I went to Walmart this afternoon because I needed a new passport photo. I do not recommend doing such a thing the day before the fourth of July.
The store is somewhat the equivalent of a theme park most of the time: long lines, people walking around eating food (not yet paid for, however), strollers ramming into people and things, kids running excitedly and merchandise coming out of your non-mouse ears. I have a soft spot for it, though, and have passed many an hour there.
Today that theme park was on crack, and it was dripping in red, white and blue. Econo-sized bags of chips never before adorned with stars, stripes and fireworks were lining the shelves, their graphics clearly working when it came time for customers to choose a brand. Festive cupcakes of all shapes and sizes flooded the bakery area; parents caved and filled their carts with the sugary goodness.
Bunches of dyed flowers, none of which looked natural, were being snatched up. I don’t know about you, but if a blue daisy never graces my table, I’d be more than OK with that.
All-things red were front and center, luring shoppers with their hue: regular hand towels, red party cups, party streamers, rugs, gift bags, shower curtains, pillows, even the silk flowers. It was like the holiday wasn’t about independence, but being chained to a single color in the event you happened to be furnishing a home…only in red. If I was blue or white, I’d have been a little jealous.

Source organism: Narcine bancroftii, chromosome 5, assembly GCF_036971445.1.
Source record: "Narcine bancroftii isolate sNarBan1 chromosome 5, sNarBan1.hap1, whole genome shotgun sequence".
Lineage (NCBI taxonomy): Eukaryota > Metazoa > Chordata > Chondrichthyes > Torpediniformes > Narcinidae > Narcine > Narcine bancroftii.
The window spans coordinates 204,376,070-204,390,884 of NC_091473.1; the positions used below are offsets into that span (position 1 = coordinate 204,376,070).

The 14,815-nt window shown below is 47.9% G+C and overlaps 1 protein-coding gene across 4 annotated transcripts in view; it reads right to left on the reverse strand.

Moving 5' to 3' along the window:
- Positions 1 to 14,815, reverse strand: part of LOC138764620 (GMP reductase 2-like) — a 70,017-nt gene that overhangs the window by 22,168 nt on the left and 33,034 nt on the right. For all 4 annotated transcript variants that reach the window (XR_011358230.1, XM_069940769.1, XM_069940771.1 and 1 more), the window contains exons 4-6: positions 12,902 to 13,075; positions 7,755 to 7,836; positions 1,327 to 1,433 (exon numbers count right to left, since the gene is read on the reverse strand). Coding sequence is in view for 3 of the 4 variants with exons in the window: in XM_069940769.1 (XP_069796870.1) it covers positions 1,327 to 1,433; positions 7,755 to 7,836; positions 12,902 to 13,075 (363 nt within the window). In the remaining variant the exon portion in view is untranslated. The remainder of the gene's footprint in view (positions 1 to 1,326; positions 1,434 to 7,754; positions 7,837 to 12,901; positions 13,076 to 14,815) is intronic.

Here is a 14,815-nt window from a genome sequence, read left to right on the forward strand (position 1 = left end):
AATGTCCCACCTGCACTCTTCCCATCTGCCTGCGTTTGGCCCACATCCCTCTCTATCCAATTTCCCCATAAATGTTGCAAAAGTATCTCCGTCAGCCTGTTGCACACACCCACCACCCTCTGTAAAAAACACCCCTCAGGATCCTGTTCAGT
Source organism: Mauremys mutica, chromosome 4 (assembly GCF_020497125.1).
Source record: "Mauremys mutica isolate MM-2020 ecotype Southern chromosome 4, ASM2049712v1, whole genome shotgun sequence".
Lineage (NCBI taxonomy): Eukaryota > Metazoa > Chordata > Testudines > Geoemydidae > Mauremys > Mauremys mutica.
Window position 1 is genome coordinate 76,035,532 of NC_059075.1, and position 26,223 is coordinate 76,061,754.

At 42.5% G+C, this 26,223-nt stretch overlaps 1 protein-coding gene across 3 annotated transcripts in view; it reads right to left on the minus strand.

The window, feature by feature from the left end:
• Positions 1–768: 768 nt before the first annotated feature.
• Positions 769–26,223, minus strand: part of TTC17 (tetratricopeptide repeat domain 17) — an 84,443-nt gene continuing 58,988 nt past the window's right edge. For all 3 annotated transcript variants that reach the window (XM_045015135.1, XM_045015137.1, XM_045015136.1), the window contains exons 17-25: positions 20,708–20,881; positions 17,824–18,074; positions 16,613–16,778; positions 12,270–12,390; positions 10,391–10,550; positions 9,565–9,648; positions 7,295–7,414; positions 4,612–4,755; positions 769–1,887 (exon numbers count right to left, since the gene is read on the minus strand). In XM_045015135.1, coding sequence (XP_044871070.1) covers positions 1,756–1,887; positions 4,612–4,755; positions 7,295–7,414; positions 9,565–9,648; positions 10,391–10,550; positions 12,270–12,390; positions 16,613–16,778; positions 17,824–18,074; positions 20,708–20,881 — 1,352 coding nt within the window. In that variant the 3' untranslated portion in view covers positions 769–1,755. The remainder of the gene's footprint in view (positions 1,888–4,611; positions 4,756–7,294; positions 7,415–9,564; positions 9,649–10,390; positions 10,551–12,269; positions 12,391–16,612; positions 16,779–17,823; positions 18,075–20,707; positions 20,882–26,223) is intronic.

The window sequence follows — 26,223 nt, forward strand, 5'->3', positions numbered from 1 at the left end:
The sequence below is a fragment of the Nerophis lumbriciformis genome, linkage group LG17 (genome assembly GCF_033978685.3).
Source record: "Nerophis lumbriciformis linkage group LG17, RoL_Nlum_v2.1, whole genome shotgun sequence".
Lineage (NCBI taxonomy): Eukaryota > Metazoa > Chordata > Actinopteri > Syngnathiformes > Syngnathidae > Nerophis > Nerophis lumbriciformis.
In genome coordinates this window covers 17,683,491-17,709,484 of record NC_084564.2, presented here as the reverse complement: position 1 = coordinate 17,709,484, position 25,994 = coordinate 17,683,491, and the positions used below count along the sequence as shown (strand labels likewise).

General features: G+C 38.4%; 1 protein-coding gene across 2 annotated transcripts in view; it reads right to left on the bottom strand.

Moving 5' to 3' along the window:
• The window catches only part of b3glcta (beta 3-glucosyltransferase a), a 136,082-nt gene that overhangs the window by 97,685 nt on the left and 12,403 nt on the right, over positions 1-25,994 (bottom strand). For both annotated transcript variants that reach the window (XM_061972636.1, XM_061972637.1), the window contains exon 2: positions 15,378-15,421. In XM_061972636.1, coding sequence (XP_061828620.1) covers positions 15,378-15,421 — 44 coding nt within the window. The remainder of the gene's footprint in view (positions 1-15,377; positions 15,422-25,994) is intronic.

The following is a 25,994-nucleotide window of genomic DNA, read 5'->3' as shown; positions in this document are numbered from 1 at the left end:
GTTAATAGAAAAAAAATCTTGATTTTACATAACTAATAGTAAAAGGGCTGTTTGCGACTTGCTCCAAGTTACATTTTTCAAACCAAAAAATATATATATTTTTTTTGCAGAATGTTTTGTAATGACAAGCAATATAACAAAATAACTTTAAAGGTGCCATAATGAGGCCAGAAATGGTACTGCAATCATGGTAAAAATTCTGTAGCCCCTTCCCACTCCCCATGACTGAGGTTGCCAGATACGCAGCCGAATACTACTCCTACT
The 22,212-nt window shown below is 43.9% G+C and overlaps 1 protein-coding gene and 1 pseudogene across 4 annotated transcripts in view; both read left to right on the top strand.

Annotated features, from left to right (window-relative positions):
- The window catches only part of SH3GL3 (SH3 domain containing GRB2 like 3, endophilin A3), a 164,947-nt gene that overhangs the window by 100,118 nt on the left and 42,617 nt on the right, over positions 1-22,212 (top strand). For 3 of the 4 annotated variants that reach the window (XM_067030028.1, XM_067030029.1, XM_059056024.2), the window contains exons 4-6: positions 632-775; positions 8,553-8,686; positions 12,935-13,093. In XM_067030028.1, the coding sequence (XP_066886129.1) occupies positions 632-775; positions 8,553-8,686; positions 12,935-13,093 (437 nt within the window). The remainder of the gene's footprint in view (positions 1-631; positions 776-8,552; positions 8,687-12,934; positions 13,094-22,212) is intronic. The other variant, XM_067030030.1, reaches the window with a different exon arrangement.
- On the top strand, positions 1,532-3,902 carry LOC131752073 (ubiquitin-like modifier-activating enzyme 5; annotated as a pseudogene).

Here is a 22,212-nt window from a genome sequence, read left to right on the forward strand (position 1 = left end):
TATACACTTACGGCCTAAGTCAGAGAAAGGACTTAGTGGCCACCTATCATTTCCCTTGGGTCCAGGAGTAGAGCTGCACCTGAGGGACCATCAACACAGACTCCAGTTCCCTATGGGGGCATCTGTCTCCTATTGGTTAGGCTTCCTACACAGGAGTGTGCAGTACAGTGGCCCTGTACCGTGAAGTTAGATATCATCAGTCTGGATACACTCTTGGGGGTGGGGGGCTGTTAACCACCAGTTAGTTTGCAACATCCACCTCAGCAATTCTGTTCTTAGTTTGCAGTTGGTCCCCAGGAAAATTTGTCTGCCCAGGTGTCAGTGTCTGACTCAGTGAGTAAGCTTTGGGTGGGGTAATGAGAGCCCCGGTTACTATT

It’s interesting the marketing and displays that bombard our senses during early July. It makes me wonder whether the kids stocking the shelves know their country’s history, or whether the gal designing the advertising insert understands why she’s using the clip art that she’s using.
Tonight in my city where fireworks are illegal — but where people are starting their celebrations early and lighting everything from bottle rockets to simple sparklers anyway — I am thankful for our country, for those events during the summer of 1776 and for all the show, the pomp and parade that John Adams spoke of to his wife. Yes, we are still commemorating our day of deliverance from coast to coast more than two hundred years later. Even though we’ve broadened things beyond “guns, bells and bonfires” since then, our celebrations are still celebrations — and the spirit of “the great anniversary festival” remains.
God bless America.